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My hardware:

  • Gigabyte GA-Z97N

    • 1x4-pin CPU_FAN header : GND, +12V, Sense, Speed Control
    • 1x4-pin SYS_FAN header : GND, Speed Control, Sense, +5V
  • CoolerMaster Nepton 120XL

    • 1x4-pin pump power connector
    • 1x4-pin fan power connector (fan on radiator of pump)

My question:

Which power connector goes where? Is it as straight forward as pump to CPU_FAN and fan to SYS_FAN? or since they're both dedicated to cooling the CPU should they both go (via splitter) on CPU_FAN?

The difference in pinouts has me confused, as does the potential difference in power needed by a pump vs a normal CPU fan. I also have a splitter, if needed. The Nepton manual is no help, as it's all pictoral.

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    I strongly suggest you contact Coolermaster with this question. – Ramhound Aug 8 '15 at 2:54
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I've confirmed that the Gigabyte GA-Z97N manual says what you've written about the CPU and SYS fan headers but I would guess that the SYS fan header information is wrong (it wouldn't be the first time!).

According to Wikipedia's "Computer fan control" page, "...cooling fans used in computers use standardized connectors with two to four pins. The first two pins are always used to deliver power to the fan motor, while the rest can be optional, depending on fan design and type". It further states that the 'Power' (pin 2) pin is "nominally +12 V, though it may be variable depending on fan type and desired fan rotation speed".

I've read elsewhere that a common SYS fan pinout is: "GND, Fan Power, Fan RPM Sense, +5V (no PWM fan-speed control)". I suspect this is what Gigabyte meant to print in their manual (with +12V or +5V in place of "Fan Power").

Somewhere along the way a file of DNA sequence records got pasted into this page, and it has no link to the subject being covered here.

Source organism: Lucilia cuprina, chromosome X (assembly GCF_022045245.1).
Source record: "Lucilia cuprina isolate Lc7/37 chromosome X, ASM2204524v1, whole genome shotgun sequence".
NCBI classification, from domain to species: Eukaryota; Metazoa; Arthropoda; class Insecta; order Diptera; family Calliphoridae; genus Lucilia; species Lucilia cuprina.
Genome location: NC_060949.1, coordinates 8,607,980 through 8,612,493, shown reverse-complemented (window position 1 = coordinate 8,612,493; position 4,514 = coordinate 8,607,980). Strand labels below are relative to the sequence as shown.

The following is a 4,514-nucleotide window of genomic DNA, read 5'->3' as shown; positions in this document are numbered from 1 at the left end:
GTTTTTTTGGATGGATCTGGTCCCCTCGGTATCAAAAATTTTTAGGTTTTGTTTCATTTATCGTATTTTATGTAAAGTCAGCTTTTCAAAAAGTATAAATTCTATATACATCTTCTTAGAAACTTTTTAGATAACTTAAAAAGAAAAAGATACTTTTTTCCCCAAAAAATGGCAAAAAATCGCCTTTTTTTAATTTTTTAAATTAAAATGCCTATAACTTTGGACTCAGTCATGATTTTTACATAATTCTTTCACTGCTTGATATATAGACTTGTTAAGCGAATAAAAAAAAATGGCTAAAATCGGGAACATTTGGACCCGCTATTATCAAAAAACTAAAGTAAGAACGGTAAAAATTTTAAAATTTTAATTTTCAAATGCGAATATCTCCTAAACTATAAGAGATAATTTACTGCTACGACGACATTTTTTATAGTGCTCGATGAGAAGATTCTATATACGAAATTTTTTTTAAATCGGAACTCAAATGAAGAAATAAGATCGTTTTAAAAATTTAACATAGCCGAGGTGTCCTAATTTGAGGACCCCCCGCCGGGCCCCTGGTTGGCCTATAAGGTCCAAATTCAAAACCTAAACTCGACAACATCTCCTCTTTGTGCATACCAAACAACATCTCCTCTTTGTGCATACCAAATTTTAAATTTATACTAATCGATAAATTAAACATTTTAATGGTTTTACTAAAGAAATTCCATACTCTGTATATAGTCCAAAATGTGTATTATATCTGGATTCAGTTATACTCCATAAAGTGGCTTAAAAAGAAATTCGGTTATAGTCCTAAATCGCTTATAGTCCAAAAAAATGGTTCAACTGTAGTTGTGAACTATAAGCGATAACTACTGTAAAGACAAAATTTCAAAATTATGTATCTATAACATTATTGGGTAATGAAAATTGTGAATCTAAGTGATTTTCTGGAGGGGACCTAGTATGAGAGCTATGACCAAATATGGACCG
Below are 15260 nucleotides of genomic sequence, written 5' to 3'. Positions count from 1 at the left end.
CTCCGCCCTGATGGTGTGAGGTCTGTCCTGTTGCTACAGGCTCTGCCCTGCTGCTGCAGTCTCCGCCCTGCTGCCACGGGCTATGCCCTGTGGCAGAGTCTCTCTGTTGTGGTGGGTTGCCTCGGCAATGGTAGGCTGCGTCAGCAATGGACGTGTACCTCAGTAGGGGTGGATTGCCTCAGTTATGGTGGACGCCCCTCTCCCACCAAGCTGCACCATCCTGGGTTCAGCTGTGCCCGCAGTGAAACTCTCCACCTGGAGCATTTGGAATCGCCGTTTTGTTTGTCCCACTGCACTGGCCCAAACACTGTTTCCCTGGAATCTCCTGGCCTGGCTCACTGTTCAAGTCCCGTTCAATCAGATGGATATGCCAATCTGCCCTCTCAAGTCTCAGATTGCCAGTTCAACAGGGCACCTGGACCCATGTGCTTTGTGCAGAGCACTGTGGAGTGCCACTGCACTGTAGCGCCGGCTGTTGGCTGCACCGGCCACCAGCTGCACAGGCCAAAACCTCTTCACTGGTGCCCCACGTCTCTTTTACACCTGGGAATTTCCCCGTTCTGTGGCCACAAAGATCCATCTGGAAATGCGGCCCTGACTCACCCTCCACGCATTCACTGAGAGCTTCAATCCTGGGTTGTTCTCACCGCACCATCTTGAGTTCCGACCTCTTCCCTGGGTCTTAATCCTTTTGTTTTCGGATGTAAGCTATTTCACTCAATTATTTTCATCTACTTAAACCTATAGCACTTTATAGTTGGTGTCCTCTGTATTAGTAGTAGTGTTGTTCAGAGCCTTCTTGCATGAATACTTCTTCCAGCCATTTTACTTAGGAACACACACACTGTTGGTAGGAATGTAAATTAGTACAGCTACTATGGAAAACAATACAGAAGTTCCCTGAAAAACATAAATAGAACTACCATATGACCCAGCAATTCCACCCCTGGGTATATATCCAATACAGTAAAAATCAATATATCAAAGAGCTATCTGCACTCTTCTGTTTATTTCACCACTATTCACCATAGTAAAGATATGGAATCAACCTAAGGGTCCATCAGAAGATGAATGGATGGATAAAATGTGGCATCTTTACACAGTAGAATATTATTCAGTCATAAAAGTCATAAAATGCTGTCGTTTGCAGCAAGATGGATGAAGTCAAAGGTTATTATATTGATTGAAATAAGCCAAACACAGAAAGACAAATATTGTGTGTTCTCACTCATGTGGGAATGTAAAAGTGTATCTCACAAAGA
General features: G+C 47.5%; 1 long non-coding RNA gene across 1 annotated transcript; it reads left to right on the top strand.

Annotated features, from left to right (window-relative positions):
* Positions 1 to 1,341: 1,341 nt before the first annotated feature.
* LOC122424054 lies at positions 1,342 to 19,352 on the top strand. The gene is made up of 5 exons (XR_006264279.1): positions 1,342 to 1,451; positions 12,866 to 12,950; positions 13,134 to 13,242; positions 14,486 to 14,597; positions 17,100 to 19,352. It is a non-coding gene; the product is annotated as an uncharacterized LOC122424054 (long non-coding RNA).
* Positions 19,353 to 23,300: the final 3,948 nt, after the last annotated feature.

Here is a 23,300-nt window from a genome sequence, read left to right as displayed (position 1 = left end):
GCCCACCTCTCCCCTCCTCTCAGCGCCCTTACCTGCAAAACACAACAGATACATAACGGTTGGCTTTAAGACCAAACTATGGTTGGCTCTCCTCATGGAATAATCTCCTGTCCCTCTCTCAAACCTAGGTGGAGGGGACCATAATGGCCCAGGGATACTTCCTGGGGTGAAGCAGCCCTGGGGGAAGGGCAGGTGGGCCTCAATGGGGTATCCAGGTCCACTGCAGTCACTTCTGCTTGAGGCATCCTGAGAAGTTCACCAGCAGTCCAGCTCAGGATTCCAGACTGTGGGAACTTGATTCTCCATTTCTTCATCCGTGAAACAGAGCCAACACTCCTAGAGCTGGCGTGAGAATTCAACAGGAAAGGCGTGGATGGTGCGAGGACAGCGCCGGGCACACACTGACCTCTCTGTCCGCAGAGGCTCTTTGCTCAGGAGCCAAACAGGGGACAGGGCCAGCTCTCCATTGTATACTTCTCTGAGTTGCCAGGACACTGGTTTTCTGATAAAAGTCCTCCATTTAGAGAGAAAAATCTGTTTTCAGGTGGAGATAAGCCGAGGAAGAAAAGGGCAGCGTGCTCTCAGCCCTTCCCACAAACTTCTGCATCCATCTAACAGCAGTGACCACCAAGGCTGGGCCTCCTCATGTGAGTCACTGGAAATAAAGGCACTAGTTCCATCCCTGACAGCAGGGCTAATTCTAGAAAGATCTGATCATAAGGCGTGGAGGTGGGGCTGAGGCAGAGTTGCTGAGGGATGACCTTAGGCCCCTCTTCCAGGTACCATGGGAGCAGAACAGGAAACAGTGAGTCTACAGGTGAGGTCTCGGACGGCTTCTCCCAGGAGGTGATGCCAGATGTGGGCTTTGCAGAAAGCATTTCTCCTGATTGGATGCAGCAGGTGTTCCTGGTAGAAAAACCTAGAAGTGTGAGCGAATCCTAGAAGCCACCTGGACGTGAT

I'll bet there is continuity (0 ohms) between pin 2 of the CPU fan header and pin 2 of the SYS fan header (+12V). If no +12V continuity, check for continuity between pin 2 of the SYS fan header and a known +5V source such as pin 4 of the 24-pin power supply header. If no continuity from pin 2 of the SYS fan header to either +12V or +5V, it would suggest that the Gigabyte manual might be right after all (doubtful).

I have also found that the CoolerMaster Nepton 120XL is looking for +12V for both the fan and the pump (per ocdrift.com's CoolerMaster Nepton 120XL review). Note: You want PWM control for both the fan and the pump so they aren't running at full speed all the time.

You should be fine using the splitter as the generally accepted rule with fan headers is all headers combined can deliver 1A of current (or 12W at 12V). When running at 100%, the pump uses about 4.8W (0.4A) and the fan pulls about the same amount of current for a total of 0.8A.

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  • CPU_FAN pin 2 has continuity with SYS_FAN pin 2. So that's fine. And they should both go on the CPU header via the splitter, right? – pjz Aug 10 '15 at 19:44
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    Yes, because the CPU fan header has PWM (Pulse Width Modulation) speed control on pin 4 whereas the SYS fan header does not have PWM speed control on pin 4 (constant +5V). – edgerrr Aug 10 '15 at 19:48
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    I should add that the default setting in the BIOS/UEFI-->M.I.T.-->PC Health Status-->CPU Fan Speed Control is "Normal" which is good because this will allow you to use their "System Information Viewer" program to control the PWM on pin 4 of the CPU fan header. The System Information Viewer app alows you to use four built-in 'auto' modes as well as manually setting a pump & fan (will control both at the same time since they are tied together) speed profile based on temperature. – edgerrr Aug 10 '15 at 20:15
  • So I just noticed that the splitter splits into one female with all 4 pins and one with only pins 1, 2, an 4. Presumably the one with all 4 pins goes to the pump and the other to the fan? – pjz Aug 11 '15 at 14:32
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    Pin three is the 'speed (RPM) monitor' pin and I'm not sure if the pump even sends/outputs this signal. Therefore, I would attach the fan to the connector with all four wires since I'm sure the fan outputs this signal. – edgerrr Aug 11 '15 at 16:08

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